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Nation experiences "short-term pain" as companies scramble to set up recycling operations for paper, plastics
On an industrial estate next to Heathrow Airport, workers sort through disposable cups and glasses of all shapes and sizes－among them coffee cups discarded in street bins by Londoners on their way to work and pint-size containers left on beer-stained stadium floors by soccer fans.
The cups are sorted by type and tightly packed into bails that will soon be turned to pulp at a reprocessing plant.
In time, that pulp will be used to make new goods－pencils, rulers, notebooks and even picnic tables.
In recent years, much of this waste would have been exported to China, but China"s decision to stop importing other countries" waste has shaken the United Kingdom out of its complacency and forced it to address its failures to reduce waste and recycle it.
Simon Ellin, chief executive of the UK Recycling Association, said China"s ban on paper and plastic waste imports, effective Jan 1, could breathe new life into the United Kingdom"s recycling industry.
The ban has led to a stockpile of such waste in the UK and other European nations as they search for alternate export markets and new ways to process the materials domestically.
"What we are experiencing is short-term pain for long-term gain," Ellin told China Daily. "I think there"s a massive opportunity now for the UK."
The nation is a net exporter of some reclaimed materials, including mixed paper, cardboard and plastic. In 2016, the UK collected over 1 million metric tons of waste plastic for reprocessing, but only a third was recycled domestically, according to the UK"s Environment Agency.
It also exported slightly more than half the 5 million tons of cardboard and paper collected in the country. Environmental organization Greenpeace estimates that between 2012 and 2017 Britain sent 2.7 million tons of scrap plastic to China.
Ellin said the UK does not have enough plastic and paper processing plants to deal with the amount of waste the country produces.
"We"ve got the opportunity now for the UK government to give us the tools we need to invest in internal UK infrastructure," Ellin said. "But it"s got to be government-led and there has to be a whole supply-chain approach, where everyone takes responsibility－from the designers, manufacturers and retailers through to local councils and processors."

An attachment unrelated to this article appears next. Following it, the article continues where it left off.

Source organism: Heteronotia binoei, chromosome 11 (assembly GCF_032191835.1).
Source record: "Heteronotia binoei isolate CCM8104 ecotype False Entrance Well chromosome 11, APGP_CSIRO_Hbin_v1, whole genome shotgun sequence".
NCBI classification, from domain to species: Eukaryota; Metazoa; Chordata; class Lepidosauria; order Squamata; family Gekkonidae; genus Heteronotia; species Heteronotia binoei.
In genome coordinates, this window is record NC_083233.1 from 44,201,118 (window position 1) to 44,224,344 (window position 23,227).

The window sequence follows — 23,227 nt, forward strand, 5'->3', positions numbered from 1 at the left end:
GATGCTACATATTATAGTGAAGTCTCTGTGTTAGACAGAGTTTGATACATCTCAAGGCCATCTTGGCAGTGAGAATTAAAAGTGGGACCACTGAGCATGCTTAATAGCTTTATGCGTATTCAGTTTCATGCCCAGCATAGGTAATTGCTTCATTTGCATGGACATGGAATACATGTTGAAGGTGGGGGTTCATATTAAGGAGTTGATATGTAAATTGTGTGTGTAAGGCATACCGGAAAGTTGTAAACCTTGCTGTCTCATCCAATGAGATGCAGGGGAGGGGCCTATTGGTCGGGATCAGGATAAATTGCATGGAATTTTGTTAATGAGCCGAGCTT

Coffee cups a pain
The Simply Cups recycling project, a partnership between environmental company Closed Loop UK and waste management enterprise Simply Waste Solutions, is the first in Britain to add value to the disposable cup.
Coffee cups are the scourge of the waste industry in the UK. They are difficult and expensive to recycle because they require a specialized facility to separate the plastic lining from the paper outer section of the cup. Before the establishment of such a place five years ago, almost all of the 2.5 billion coffee cups that Britons discard each year were either buried or burned.
By bringing together stakeholders and orchestrating a system in which cups are collected, pulped, and made into new products, Simply Cups has ensured that 1 percent of those discarded cups are now recycled. It is a drop in the ocean, but a start, said Peter Goodwin, director of Closed Loop UK.
Closed Loop initiated a similar operation that helped take plastic bottle recycling rates in the UK from 3 percent in 2001 to almost 50 percent today.
According to Goodwin, these operations are what Britain urgently needs, especially now that China has stopped accepting foreign trash.
"What the Chinese announcement has highlighted is the real capacity gap that we have in the UK," Goodwin said.
Cheaper recycling options abroad have led to the closure of hundreds of paper recycling mills in the UK since the 1970s.
One of Closed Loop"s plastic recycling centers had to shut down four years ago, when low oil prices made new plastic a cheaper option for manufacturers, and Britain exported record levels of scrap plastic to China as a result.
"Majority" put in landfills
"Stuff is only recycled in the UK where there are systems in place that create value," Goodwin said. "The waste that doesn"t have a system－which is the majority－is put into landfills, incinerated, or exported."
Plastic waste is a hot topic in the UK. The issue of global plastic pollution reached a wide audience through the BBC documentary Blue Planet II. And media reports on the China ban let Britons know just how much of their waste went from their homes to other countries. A quarter of the scrap plastic sent from the UK to China originated in households.
Ellin of the UK Recycling Association said the government had been "asleep at the wheel" before the debate in the media and among the public.
China began phasing in waste restrictions four years ago, before stopping most plastic and paper last July. Ellin wrote a letter to the government in September calling for urgent action in light of the ban.
In November, UK Environment Secretary Michael Gove was criticized when he told the Environmental Audit Committee he had "not given sufficient thought" to China"s looming ban. Two months later, Gove handed out reusable coffee cups to members of the British cabinet.
"I recognize that China"s decision will cause some issues in the short term for recycling in the UK," Gove said in Parliament. "We will continue to work closely with industry, the Environment Agency, local authorities and all interested parties to manage those issues."
This month, UK Prime Minister Theresa May delivered her first major speech on the environment, saying the government will target the nation"s "throwaway culture" and eliminate single-use plastics by 2042.